Action Adventure

'Spider-Man: Homecoming' Film Review: Welcome back, Parker

July 4, 2017Ben MK

Sony's Spider-Man franchise has been casting its web on multiplexes for the better part of the last decade and a half, and during that time, it has seen its share of ups (Spider-Man 2) and downs (Spider-Man 3). With Spider-Man: Homecoming, however, the series reaches a turning point. Not only does it see a new actor (Tom Holland) take over the role, but it also marks the character's first feature-length adventure as part of the Marvel Cinematic Universe.

The movie begins in the aftermath of the Battle of New York — just one of the ways Homecoming ties into the larger MCU — where we meet soon-to-be-villain Adrian Toomes (Michael Keaton). A working class joe who makes his living salvaging scrap, Toomes and his blue-collar crew have been hired to clean up the mess left behind by the Chitauri's attempted invasion of Earth. But when the Department of Damage Control swoops in to commandeer the effort, effectively nullifying his lucrative contract with the city, Toomes decides he must change with the times.

Fast forward 8 years, and Toomes — who's all but completed his transition into full-fledged supervillain, and whose preferred mode of transportation is now a pair of giant, turbine-powered, mechanical wings — has been able to carve a nice little niche for himself, re-engineering alien technology into super-powered weapons and selling them on the black market for a tidy profit. He's been careful to stay under the Avengers' radar, even though he plots to steal from right under their noses, but what he doesn't count on is a spunky 15-year-old from Queens.

Fresh from his brief scuffle with Captain America and the other Avengers in Berlin, Peter Parker (Holland) is ready for his "next mission." Instead, the friendly neighborhood Spider-Man finds himself dutifully biding his time, attending classes at Midtown High by day, and catching would-be bicycle thieves once the school bell rings. Eager to prove his superhero mettle to his idol and quasi-mentor, Tony Stark (Robert Downey Jr.), Peter jumps at the chance to graduate to the big leagues, when he sets his sights on stopping Toomes and his underground operation.

What follows is a smaller-scale story rooted in some genuinely personal stakes that, like Ant-Man, exists on the periphery of the MCU. Still, despite remaining largely standalone and self-contained, Homecoming nonetheless feels like a natural extension of Disney's mega-franchise, thanks to the oftentimes funny and creative ways director Jon Watts and his five co-writers, Jonathan Goldstein, John Francis Daley, Christopher Ford, Chris McKenna and Erik Sommers, manage to integrate characters and events from the latter into the ebb and flow of the narrative.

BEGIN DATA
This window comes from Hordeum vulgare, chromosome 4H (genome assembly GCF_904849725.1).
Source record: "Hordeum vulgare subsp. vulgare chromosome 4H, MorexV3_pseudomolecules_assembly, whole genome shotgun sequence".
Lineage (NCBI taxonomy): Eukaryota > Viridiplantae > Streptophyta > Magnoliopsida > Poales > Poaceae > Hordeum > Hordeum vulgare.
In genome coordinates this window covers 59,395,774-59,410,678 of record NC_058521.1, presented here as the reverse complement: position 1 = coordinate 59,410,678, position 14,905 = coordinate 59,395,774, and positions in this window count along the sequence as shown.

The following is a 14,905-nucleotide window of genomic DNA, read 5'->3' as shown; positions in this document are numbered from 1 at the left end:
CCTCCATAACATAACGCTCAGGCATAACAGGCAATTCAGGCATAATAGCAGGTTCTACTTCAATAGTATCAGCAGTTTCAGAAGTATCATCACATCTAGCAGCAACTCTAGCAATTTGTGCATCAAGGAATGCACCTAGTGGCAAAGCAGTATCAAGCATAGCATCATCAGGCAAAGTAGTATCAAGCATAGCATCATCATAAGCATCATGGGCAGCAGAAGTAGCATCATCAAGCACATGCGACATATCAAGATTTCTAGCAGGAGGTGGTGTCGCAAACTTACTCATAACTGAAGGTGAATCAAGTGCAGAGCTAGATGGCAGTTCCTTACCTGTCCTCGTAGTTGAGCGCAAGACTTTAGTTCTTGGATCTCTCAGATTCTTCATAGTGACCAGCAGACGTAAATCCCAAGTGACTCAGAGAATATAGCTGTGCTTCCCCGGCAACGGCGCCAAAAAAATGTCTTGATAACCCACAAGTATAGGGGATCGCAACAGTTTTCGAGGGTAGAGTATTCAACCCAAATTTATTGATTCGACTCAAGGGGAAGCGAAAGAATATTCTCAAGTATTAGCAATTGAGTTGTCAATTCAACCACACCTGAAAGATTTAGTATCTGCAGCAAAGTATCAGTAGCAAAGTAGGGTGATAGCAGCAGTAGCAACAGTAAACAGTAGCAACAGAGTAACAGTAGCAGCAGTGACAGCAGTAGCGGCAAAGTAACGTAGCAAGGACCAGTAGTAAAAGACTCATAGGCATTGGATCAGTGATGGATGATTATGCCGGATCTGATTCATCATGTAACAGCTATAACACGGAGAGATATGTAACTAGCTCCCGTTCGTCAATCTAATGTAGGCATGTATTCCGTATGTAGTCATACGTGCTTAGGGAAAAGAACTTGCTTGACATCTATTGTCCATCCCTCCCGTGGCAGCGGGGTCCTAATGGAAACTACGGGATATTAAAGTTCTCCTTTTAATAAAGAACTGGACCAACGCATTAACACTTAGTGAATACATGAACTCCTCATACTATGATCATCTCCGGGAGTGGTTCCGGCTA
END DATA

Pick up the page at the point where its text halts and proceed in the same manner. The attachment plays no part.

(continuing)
That said, Homecoming is at its most engaging not when it's playing connect the dots with the Marvel blockbusters that have come before, but when it's simply focusing on its lead character's day-to-day struggles to balance his costumed alter ego with his personal life. Of course, that's not a knock against the film from an action standpoint. On the contrary, set-piece sequences, such as one that sees Spidey rescuing his classmates from a near-disastrous school trip to the top of the Washington Monument, unfold with a verve seldom seen in blockbusters of late.

In that respect, Homecoming achieves the near-impossible. Not only does it nail the perfect tone for the beloved wall-crawler; it perfectly balances the fantasy-driven aspects inherent in the comic book genre with the more grounded nature of a teen drama. Aided by a diverse supporting cast (Jacob Batalon, Laura Harrier, Tony Revolori, Zendaya, Jon Favreau and Marisa Tomei), a constant stream of witty humor, and a handful of nifty surprises along the way, the result proves relatable, yet awe-inspiring. Much like Spider-Man himself.

Spider-Man: Homecoming releases July 7th, 2017 from Sony Pictures. The film has an MPAA rating of PG-13 for sci-fi action violence, some language and brief suggestive comments. Its runtime is 2 Hrs. 13 Mins.

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